Editorial Opinions

Editorial – Issue 052 June 2020

Do we really need Time?

by Alex Apostolov, Editor-in-Chief

When we think about time, there are so many questions that we can ask. Can we exist without the concept of time in our everyday life? Can we have protection and control systems without considering time? What time is it?

I can probably fill this whole page with questions related to time, but instead I will focus just on a couple of issues.

As usual, let’s first look at the definition of time. It is defined as the duration in which all things happen, or a precise instant when something happens.

If we look at the world around us, we can see that most of it exists without time. All creatures, except most humans, do not have calendars and clocks. They live in the moment, based on their sensors that tell them what to do at that moment. And even humans have been living like this for years. If we reach a state of enlightenment and we are able to live in the moment – we don’t need time, because past and future do not exist. Only “now” exists. So, we don’t need to worry about when something happened in the past, when it will happen in the future or how long it will last.

However, with human evolution we started developing as very different kind of beings – observing the stars and the movements of the planets, asking questions about what the world around us is, growing plants and raising animals for food. We started learning from the past and planning for the future, so we can improve the efficiency of our existence. And this is why the ancient people started first developing calendars and introducing the concepts of time, and the methods and tools for how to measure it. From sundials and water clocks at the beginning, we are now using satellites synchronized clocks to coordinate our daily activities.

A similar thing happened in the protection and control industry. It has existed for less than a couple of hundred years and started at a time when we already had a well-established concept about time, we had clocks and watches. However, the electromechanical devices had no idea about what time it is and when an operation occurred. If the relay tripped during a fault, in the best case we have a target indicating that it operated. Maybe it also showed which was the faulted phase. But we had no idea at what time the fault occurred. We didn’t have the technology and the power system was different.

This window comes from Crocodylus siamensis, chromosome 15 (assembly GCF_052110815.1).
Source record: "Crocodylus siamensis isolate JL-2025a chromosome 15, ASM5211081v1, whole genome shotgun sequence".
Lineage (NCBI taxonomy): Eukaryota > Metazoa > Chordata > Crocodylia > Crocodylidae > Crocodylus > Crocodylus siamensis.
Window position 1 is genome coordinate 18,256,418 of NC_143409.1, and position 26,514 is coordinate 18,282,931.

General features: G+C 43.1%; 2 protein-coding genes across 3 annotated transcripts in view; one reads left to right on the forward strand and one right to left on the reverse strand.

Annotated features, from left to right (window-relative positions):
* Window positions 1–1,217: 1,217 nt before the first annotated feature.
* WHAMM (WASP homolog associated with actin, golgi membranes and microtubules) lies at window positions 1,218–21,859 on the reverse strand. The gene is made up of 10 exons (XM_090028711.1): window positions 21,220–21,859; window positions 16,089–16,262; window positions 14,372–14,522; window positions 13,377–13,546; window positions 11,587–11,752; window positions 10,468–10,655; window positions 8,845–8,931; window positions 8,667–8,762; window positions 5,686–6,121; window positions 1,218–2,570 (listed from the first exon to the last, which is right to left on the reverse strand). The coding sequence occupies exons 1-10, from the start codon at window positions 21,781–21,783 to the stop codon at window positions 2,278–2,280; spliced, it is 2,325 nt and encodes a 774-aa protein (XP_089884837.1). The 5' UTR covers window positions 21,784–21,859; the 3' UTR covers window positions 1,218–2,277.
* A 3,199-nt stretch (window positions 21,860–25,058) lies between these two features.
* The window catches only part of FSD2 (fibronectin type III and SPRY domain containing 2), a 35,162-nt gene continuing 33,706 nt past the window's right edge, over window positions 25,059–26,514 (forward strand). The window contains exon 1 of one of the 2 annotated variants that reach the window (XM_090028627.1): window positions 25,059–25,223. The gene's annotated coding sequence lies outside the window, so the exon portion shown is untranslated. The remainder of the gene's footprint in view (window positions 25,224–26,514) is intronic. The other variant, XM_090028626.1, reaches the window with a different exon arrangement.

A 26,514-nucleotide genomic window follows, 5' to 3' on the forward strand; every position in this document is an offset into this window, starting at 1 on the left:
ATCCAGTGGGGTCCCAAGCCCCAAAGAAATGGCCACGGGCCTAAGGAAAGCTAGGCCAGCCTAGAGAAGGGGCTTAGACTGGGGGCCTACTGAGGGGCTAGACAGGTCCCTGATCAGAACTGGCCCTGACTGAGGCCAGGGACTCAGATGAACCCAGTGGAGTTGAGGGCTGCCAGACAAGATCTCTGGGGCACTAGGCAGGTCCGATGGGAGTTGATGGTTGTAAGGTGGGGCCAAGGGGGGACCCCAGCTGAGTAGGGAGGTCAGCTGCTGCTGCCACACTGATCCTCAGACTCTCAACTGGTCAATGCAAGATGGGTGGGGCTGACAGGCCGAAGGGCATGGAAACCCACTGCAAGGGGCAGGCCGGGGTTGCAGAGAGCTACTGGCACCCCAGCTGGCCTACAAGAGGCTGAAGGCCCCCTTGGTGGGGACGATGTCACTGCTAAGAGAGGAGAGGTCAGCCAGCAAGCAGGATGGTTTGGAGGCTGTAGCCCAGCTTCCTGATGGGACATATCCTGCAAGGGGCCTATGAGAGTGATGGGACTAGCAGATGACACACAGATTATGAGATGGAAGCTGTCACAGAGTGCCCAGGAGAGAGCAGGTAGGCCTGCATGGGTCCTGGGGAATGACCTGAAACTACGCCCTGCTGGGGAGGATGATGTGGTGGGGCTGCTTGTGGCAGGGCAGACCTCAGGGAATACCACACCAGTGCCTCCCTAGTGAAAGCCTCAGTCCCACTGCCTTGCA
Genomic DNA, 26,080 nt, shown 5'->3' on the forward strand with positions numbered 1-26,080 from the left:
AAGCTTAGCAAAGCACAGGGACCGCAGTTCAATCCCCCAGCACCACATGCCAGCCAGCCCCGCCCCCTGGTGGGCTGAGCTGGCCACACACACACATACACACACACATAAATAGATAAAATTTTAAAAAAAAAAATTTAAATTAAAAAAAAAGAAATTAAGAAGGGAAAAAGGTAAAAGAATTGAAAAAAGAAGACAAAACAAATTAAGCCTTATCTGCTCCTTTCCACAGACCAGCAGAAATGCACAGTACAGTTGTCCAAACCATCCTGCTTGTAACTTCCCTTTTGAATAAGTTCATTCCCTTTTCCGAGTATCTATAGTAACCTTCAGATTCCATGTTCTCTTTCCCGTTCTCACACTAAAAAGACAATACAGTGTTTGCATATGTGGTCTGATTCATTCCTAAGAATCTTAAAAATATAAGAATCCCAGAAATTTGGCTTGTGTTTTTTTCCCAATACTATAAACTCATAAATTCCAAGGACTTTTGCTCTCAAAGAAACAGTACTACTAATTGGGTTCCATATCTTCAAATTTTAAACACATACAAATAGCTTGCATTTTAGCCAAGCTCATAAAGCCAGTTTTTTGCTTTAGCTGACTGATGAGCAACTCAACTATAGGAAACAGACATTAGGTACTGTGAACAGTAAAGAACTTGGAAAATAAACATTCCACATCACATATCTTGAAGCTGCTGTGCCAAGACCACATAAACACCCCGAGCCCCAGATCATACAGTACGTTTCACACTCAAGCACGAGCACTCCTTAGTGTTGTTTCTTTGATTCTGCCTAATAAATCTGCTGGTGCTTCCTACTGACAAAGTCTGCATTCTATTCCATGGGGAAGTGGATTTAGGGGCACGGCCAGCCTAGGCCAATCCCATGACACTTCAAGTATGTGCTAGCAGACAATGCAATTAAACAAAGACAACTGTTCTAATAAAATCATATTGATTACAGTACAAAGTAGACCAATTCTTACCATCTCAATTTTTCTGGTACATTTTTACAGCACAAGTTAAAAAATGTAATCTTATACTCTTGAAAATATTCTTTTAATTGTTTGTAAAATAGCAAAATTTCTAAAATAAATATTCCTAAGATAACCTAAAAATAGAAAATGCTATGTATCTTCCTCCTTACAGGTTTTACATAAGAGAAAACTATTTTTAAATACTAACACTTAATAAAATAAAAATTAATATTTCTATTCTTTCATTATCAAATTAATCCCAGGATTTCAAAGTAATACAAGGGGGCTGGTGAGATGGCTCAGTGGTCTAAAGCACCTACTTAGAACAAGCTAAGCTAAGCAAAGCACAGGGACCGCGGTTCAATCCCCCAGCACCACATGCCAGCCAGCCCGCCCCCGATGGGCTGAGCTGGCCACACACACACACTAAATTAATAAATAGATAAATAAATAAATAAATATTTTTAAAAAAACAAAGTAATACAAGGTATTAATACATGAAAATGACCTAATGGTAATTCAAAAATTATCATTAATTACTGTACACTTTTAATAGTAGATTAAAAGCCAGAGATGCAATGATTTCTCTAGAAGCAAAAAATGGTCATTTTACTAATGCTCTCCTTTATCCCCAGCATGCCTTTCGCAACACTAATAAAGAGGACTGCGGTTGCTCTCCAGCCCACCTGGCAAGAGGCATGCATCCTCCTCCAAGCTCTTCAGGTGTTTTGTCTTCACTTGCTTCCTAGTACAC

The development of microprocessor relays changed all of that, because now they had a clock. We set the time and when a fault occurs, we have a time stamp telling us when it happened. If it is a single relay operation, knowing the approximate time of the event is good enough. But if we have multiple relays operating within the same period of time, how do we know if there was a mis-operation?

This is when we started thinking about and requiring time synchronization. We decided that for proper analysis of protection operation and wide area disturbances the accuracy of the time synchronization of all devices needs to be at least 1 msec.

In this new century we live in the world of Smart Grid, digitization and IEC 61850. We have synchrophasor measurements and merging units that need to be synchronized with 1 microsecond accuracy based on GPS and other satellite signals from atomic clocks. Time has become a critical component for the efficient management of the changing electric power grid.

That is the reason to focus this issue of the magazine on the different aspects of time and its impact on protection, automation and control systems. To talk about time settings and measurements, time synchronization standards and networks, time models and latency and many other time related issues. Because in the PAC world, we need to know when things happen.

“The only reason for time is so that everything doesn’t happen at once.”

Albert Einstein